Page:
Film extract: Brian DePalma: Scarface (1983).
    Music video: Peter Gabriel: "Kiss That Frog" (1993), D: Brett Leonard.
    C: Marie Gillain (Nathalie), Olivier Sitruk (Eric), Bruno Putzulu (Bruno), Richard Berry (Alain), Jean-Louis Richard (le patron du restaurant), Christophe Odent (Laurent), Jean-Paul Comart (Michel), Philippe Helies (Pierre), Philippe Torreton (le chef de la police), François Berléand (inspector Durieux), Thierry Gimenez (un policier), François Levantal (un policier), Jacky Nercessian (M. Tapiro, Nathalie's boss), Alain Sarde (Philippe).
    Helsinki premiere: 29.7.1996 Bio City 1, distributed by Kamras Film Group Oy with Finnish / Swedish subtitles (n.c.). Telecast: 16.2.2000 YLE TV2. VET 99845 – K16 – 3210 m / 117 min
    Screened at Cinema Orion, Helsinki (Bertrand Tavernier), 24 April 2018.

I confess I suffer from a fatigue of crime fiction, including Nordic Noir, with serial killings and fancy murders. Real-life crime has little to do with such fiction. Truly epic crimes are cases of fraud in the world of financial speculation, of a magnitude the world has never seen. The biggest criminals are careful not to get involved with violence. Even professional burglars never carry a weapon.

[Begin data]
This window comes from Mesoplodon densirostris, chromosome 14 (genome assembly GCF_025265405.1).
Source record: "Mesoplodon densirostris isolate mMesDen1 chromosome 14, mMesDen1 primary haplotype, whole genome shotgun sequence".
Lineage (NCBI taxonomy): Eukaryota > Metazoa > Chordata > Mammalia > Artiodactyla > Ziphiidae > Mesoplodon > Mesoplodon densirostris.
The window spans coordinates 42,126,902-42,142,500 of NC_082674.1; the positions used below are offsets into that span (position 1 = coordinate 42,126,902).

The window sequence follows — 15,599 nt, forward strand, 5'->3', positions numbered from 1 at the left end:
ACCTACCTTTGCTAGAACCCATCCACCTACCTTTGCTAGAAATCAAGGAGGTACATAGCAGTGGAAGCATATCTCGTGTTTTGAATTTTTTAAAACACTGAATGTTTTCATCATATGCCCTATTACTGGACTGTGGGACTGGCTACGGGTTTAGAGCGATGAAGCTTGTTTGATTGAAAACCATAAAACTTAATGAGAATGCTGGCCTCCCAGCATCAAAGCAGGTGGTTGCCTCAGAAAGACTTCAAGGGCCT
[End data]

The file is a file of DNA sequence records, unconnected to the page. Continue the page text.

L'Appât is a true life story of young and marginalized amateur criminals. There is nothing fancy in this tale, but it is deeply moving and conveyed with genuine feeling for both the criminals and their victims by maestro Bertrand Tavernier. It is a work rich in implications of the social psychology of crime.

The criminal trio consists of Eric (Olivier Sitruk), Bruno (Bruno Putzulu), and Nathalie (Marie Gillain) . Eric is a son from a wealthy home, but his father has cancelled his checkbook because Eric has no sense of money. Bruno is an orphan, reportedly found as a baby in a shopping cart. Nathalie is from a good and loving home, and she has a nice job, but in the evenings she is active as an escort (providing company only, but apparently no sex). The desperate duo, Eric and Bruno, get the idea to consult Nathalie's book of her regular clients (she is usually the one who calls them) and use Nathalie both as a bait and a Troyan horse helping them to get in and commit robbery. The result is a disaster. The clients have ingenious security systems. Nobody keeps at home money or such valuables that can be easily cashed into money. Bruno is a loose cannon, and Bruno and Eric end up brutally murdering two victims. They end up with a minimal catch and maximal culpability.

The performances feel true to life. The characters are interesting and surprising. For instance Bruno is the more tender one of the guys. He is the one who defends Nathalie from Eric's violence. Everyone is a part of a materialistic world. There is not much spirituality in evidence.